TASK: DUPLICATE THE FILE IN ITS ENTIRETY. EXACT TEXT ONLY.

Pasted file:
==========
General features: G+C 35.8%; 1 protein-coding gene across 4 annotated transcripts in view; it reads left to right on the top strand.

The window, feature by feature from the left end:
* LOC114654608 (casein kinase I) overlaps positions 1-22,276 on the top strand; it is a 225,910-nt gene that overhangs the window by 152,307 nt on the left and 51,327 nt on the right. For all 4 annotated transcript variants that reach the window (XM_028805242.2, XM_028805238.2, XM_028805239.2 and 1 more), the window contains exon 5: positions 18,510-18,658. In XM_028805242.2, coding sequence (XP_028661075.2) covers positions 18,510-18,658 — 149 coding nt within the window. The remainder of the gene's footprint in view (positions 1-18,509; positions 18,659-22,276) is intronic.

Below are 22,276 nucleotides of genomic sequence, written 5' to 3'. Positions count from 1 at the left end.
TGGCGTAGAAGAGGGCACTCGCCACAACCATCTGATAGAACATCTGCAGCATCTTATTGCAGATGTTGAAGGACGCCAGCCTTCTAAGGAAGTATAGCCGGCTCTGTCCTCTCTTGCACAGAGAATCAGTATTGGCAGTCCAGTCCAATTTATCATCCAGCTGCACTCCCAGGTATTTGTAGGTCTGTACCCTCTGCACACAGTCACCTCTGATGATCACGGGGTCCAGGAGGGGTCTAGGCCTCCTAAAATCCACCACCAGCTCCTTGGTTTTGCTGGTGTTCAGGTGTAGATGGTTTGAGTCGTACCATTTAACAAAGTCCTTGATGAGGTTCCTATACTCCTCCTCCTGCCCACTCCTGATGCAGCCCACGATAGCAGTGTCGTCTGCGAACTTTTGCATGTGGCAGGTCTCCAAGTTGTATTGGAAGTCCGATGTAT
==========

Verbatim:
General features: G+C 35.8%; 1 protein-coding gene across 4 annotated transcripts in view; it reads left to right on the top strand.

The window, feature by feature from the left end:
* LOC114654608 (casein kinase I) overlaps positions 1-22,276 on the top strand; it is a 225,910-nt gene that overhangs the window by 152,307 nt on the left and 51,327 nt on the right. For all 4 annotated transcript variants that reach the window (XM_028805242.2, XM_028805238.2, XM_028805239.2 and 1 more), the window contains exon 5: positions 18,510-18,658. In XM_028805242.2, coding sequence (XP_028661075.2) covers positions 18,510-18,658 — 149 coding nt within the window. The remainder of the gene's footprint in view (positions 1-18,509; positions 18,659-22,276) is intronic.

Below are 22,276 nucleotides of genomic sequence, written 5' to 3'. Positions count from 1 at the left end.
TGGCGTAGAAGAGGGCACTCGCCACAACCATCTGATAGAACATCTGCAGCATCTTATTGCAGATGTTGAAGGACGCCAGCCTTCTAAGGAAGTATAGCCGGCTCTGTCCTCTCTTGCACAGAGAATCAGTATTGGCAGTCCAGTCCAATTTATCATCCAGCTGCACTCCCAGGTATTTGTAGGTCTGTACCCTCTGCACACAGTCACCTCTGATGATCACGGGGTCCAGGAGGGGTCTAGGCCTCCTAAAATCCACCACCAGCTCCTTGGTTTTGCTGGTGTTCAGGTGTAGATGGTTTGAGTCGTACCATTTAACAAAGTCCTTGATGAGGTTCCTATACTCCTCCTCCTGCCCACTCCTGATGCAGCCCACGATAGCAGTGTCGTCTGCGAACTTTTGCATGTGGCAGGTCTCCAAGTTGTATTGGAAGTCCGATGTAT